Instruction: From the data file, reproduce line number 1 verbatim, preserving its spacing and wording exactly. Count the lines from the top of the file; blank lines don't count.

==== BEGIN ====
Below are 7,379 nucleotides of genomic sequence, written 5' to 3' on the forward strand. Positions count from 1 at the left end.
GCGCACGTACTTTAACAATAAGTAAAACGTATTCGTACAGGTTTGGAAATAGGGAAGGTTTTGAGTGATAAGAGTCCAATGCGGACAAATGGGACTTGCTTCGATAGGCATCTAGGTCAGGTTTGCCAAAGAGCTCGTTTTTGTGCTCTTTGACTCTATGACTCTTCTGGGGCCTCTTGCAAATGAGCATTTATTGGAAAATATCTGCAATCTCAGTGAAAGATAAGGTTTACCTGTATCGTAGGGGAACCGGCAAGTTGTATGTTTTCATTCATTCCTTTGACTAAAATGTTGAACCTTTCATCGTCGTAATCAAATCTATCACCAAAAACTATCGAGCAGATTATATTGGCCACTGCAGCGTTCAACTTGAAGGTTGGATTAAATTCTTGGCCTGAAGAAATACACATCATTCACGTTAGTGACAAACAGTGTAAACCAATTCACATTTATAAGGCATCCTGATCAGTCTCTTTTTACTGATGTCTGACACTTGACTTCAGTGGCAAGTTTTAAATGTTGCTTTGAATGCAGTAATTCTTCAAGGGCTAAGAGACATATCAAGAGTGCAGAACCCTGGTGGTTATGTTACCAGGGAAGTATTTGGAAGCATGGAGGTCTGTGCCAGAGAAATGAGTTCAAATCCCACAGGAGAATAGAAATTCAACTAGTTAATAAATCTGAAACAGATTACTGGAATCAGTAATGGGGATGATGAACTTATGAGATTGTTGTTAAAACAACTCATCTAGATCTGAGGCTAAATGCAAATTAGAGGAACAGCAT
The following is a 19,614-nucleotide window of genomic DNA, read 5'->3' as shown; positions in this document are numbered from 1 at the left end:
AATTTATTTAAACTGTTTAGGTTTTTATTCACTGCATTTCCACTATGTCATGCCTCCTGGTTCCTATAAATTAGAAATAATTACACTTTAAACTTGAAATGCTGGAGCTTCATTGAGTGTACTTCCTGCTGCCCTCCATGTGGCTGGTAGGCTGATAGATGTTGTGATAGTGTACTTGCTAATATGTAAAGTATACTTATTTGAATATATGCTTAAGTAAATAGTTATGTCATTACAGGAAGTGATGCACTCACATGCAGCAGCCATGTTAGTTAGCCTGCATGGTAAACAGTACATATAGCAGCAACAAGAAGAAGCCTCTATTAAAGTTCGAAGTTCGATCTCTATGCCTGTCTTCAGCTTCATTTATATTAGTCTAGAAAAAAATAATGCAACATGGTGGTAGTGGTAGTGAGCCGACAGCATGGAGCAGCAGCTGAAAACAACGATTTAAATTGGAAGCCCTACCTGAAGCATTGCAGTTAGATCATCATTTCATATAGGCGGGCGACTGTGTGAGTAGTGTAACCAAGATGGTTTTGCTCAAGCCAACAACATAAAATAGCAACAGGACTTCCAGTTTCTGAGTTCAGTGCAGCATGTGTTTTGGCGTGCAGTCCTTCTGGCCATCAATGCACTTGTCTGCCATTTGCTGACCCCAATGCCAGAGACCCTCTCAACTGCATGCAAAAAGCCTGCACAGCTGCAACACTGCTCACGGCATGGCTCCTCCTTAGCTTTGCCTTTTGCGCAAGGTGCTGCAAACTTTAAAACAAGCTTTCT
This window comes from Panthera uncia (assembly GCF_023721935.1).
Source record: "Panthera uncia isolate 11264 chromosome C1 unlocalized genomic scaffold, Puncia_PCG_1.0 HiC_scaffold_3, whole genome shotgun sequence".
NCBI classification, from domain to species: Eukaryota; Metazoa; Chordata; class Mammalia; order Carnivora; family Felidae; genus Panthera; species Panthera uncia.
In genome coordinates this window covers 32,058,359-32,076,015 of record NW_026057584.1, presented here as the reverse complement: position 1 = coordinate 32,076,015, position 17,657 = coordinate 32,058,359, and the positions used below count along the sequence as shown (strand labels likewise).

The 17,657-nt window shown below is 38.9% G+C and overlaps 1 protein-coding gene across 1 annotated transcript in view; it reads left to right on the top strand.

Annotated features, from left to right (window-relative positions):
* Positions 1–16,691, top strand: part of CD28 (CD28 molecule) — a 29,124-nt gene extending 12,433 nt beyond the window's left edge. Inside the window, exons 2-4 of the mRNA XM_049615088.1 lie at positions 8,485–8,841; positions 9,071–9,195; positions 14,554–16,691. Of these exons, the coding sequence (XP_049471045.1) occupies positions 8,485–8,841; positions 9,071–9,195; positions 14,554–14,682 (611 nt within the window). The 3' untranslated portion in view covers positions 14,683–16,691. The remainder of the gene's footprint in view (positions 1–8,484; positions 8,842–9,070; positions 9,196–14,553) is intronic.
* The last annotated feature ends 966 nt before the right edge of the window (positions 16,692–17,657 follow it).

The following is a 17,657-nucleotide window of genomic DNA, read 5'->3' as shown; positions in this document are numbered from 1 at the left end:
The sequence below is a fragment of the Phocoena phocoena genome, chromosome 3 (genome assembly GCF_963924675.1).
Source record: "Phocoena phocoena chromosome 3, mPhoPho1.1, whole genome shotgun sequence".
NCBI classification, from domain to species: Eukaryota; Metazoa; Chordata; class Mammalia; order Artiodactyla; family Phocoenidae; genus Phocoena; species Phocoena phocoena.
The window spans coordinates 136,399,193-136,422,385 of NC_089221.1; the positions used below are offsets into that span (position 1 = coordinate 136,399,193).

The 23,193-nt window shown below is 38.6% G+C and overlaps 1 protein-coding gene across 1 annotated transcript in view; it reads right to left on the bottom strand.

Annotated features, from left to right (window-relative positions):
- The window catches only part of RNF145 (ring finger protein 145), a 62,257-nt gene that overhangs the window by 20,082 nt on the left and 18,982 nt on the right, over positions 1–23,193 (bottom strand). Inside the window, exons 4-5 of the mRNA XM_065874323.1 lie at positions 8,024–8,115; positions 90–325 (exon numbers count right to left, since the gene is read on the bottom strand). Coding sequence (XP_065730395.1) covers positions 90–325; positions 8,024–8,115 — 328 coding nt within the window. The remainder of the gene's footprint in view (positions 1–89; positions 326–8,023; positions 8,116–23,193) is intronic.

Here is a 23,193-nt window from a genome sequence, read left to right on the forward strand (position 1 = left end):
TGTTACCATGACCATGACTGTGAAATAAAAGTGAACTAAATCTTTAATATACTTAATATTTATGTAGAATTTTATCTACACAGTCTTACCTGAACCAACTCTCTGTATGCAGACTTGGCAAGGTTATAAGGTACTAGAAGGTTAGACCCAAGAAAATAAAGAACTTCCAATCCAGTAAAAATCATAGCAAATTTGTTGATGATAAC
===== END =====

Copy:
Below are 7,379 nucleotides of genomic sequence, written 5' to 3' on the forward strand. Positions count from 1 at the left end.